Show Notes Lisa Louise Cooke I am back from speaking at the Who Do You Think You Are? Live conference in London, and I’ve brought back some gems for you for this episode which I’m excited about. I got to spend about a week in England and this time around got to do some touring with my friend Janet Hovorka owner of Family ChartMasters. We went to Windsor castle which I’ve always wanted to see, and it did not disappoint. What windsor castle can teach us about family history. It’s all in the details! The highlight for me was going to Jane Austen’s house in Chawton, Hampshire. I’m an Austenphile, and I soaked in nooks and crannies of the home where she lived with her sister Cassandra. It was fantastic seeing the little desk where she worked on her books like “Pride and Prejudice” and “Emma.” Janet and finished up the tour with tea at across the street, where hundreds of china tea cups hang from the ceiling, and where I had the best bowl of tomato soup in my entire life! Oh yeah, I was there for a genealogy conference. And yes, WDYTYA Live lived up to all expectations. Janet and I had a booth and I taught classes on Google Search and using your iPad and tablet for genealogy. The classes were sold out and people were lined up around the walls. The turn-out they get for this event is just incredible. I haven’t heard the final numbers, but word is it was well over 12,000 people over the three days. So here’s my own genealogy story from the event. Now, if you’ve been listening to the podcast for a while then you may remember me telling you about my first trip to WDYTYA Live and how after one of my presentations several of my husband’s distant English Cook cousins met up with us and we sort of had an impromptu family reunion upstairs in the expo hall. One of those in attendance was Louise Cook (without the “e”) who is married to my husband’s cousin Peter. I know, it gets a little confusing with Louise Cook and Lisa Louise Cooke! But anyway, Louise and I stay regularly in touch, and we met up at the conference this year.  She found me after one of my classes and we got to visit, and she told me that she was going to help out with her friend’s society booth. So we are walking back to my booth, and when we arrive, she looks up and laughs because the Lincolnshire booth was right next to ours and there was her chair!  Can you imagine if we had not already met, that Lisa Louise Cooke, and Louise Cook would have been sitting right next to each other throughout the conference not knowing that our husbands were related by way of their third Great Grandfather? ! The moral of the story: Next time you sit down at a genealogy conference introduce yourself to those next to you, you never know who you might be related to.     NEWS: Find My Past Series now on the website Find My Past, the hit UK television show, is now available to view via . Find My Past, now entering its second season, links living individuals to real historical events found in their family tree and now on for free and watch Find My Past episodes that aired in the last 30 days at no cost. Missed an episode or want to watch your favorites again? Findmypast subscribers can watch all episodes for an unlimited time. Every episode will be available to watch on a week after it airs.      MAILBOX: Delray wants to know where the Family History Podcast Show Notes have gone... “I've been listening to your podcasts for over two years now:  GenealogyGems and GenealogyGems Premium.  ALL of the podcasts are on my iPod, so that I can listen to them over and over.  It seems each time I listen to your podcast, I learn something new that I missed last time.  Somehow I missed the fact that you used to have a podcast called Family History: Genealogy Made Easy.  I'm going to be teaching a class to genealogy newbies in April, so I've been listening to these older podcasts to see what you shared with beginners.  You mention the "show notes" like you do in GenealogyGems, which are always a life saver when I miss a web address or something; however, I cannot locate any "show notes" for the Genealogy Made Easy show.” Lisa’s Answer: The Family History podcast is in a bit of transition right now. We are no longer part of the Personal Life Media network and so all of the show notes pages that they previously hosted have been removed from their website. We are now working to transition the Tunes podcast feed. As soon as that happens, we will start republishing the show on the Genealogy Gems website. Gus chimes in on Genealogy Podcast No. 148 “Here are my thoughts on internet rip offs. I have both a blog and a web site and my feelings are that if I put anything up there, people will steal anything and use it for their own use. I have copied myself from two books, one published in 1888 and another published in 1895, I don't feel that I am really stealing from these old books. In the book from 1888, I gave credit to the original author, (my ancestor) in a new book." Dan shares his experience with copyright: “When rock legend Ronnie James Dio died in 2010 I used his obituaries as a starting point for genealogical research on his ancestry, blogging about what I found at "".  Two people contacted me politely requesting permission to reprint the information, so in my experience people have been quite respectful of copyright.  One of those people wanted to add my findings to the Hungarian Wikipedia page on Dio, increasing my reach as a blogging genealogist beyond my wildest dreams.  Getting the Word out on a Genealogy Blog “I regularly listen to your podcast through iTunes and see that sometimes you feature blogs on your show.  I've been meaning to write to you for quite some time now and am hoping you can let your audience know of my genealogy blog. My blog, called “,” features a family history of the Breeding family.  Our roots are specifically in the following areas: Wythe County, VA; Overton County, TN; Carroll County, AR and Tulsa, OK.  Over the past two years, I have tackled genealogy from a different perspective: that of looking at my great-grandpa Hugh Breeding’s trucking company.  At first, I merely intended on putting together some basic facts and figures on the company and calling it a day.  However, I have really gotten into the history of the company and the place it held in the trucking industry…the employee vignettes featured throughout my company research really drives home the story of the company on a more personal level as well as adding much more color to the overall history of the firm.   GEM: WDYTYA Round Up Interview with Dr. Turi King Full interview on Premium Episode 97   Lisa’s Articles: Check out my two article in the March / April 2013 issue of Family Tree Magazine The Evernote vs. Microsoft OneNote Quick Guide  and The Toolkit Tutorial Using the David Rumsey Map Collection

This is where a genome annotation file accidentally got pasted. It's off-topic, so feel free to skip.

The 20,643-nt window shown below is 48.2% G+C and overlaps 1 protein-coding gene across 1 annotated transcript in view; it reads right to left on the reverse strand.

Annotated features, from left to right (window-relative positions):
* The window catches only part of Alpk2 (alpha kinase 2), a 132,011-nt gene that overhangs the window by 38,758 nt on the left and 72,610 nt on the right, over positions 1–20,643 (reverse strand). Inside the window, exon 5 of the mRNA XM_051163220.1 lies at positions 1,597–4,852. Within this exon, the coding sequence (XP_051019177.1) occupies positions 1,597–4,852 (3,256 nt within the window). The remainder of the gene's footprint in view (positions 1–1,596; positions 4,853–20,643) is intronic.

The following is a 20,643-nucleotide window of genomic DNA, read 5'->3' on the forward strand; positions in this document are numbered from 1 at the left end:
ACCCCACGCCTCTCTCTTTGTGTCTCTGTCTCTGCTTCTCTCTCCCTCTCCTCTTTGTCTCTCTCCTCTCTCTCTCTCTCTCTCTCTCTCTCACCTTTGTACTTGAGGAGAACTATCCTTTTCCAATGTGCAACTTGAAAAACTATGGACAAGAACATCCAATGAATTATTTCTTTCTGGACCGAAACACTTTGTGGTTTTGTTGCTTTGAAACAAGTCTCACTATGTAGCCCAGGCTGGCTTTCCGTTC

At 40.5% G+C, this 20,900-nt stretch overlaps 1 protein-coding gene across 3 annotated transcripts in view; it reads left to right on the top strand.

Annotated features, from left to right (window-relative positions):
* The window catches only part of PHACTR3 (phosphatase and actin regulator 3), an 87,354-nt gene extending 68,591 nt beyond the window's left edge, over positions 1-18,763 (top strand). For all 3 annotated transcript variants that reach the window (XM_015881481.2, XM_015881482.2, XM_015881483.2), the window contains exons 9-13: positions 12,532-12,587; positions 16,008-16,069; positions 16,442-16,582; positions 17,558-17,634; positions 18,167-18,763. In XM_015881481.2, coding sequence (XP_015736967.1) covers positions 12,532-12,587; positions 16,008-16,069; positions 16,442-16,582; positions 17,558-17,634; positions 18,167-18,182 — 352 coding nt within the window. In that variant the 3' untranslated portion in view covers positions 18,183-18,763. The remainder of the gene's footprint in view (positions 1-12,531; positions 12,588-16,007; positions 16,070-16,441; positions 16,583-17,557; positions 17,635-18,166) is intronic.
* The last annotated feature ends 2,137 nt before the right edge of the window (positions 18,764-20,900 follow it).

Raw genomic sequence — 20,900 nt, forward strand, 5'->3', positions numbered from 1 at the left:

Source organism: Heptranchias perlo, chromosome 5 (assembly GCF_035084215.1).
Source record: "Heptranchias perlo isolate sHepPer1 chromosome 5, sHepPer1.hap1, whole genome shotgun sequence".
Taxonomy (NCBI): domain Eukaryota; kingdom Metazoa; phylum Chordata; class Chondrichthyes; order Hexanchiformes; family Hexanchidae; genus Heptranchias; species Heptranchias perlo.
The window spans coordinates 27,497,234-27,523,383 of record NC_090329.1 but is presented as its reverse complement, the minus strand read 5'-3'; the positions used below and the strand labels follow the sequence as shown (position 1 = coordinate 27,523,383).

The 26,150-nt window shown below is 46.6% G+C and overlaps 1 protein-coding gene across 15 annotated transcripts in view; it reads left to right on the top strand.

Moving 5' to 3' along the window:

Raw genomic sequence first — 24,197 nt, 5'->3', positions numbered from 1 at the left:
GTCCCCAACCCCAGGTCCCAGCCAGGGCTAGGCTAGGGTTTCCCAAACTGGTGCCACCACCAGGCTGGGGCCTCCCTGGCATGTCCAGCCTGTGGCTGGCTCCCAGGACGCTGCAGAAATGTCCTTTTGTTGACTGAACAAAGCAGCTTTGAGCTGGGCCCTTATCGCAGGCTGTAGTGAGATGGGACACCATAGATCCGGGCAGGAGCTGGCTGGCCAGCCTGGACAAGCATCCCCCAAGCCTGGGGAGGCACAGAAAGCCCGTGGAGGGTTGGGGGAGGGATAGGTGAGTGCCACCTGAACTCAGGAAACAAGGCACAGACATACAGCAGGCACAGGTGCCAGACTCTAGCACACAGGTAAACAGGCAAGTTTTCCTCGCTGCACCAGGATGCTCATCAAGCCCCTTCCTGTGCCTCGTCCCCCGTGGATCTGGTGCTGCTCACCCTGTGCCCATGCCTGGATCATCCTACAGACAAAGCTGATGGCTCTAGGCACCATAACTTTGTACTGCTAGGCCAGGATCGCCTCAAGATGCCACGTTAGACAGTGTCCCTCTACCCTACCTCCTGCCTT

Mar 08 2013

58mins

Play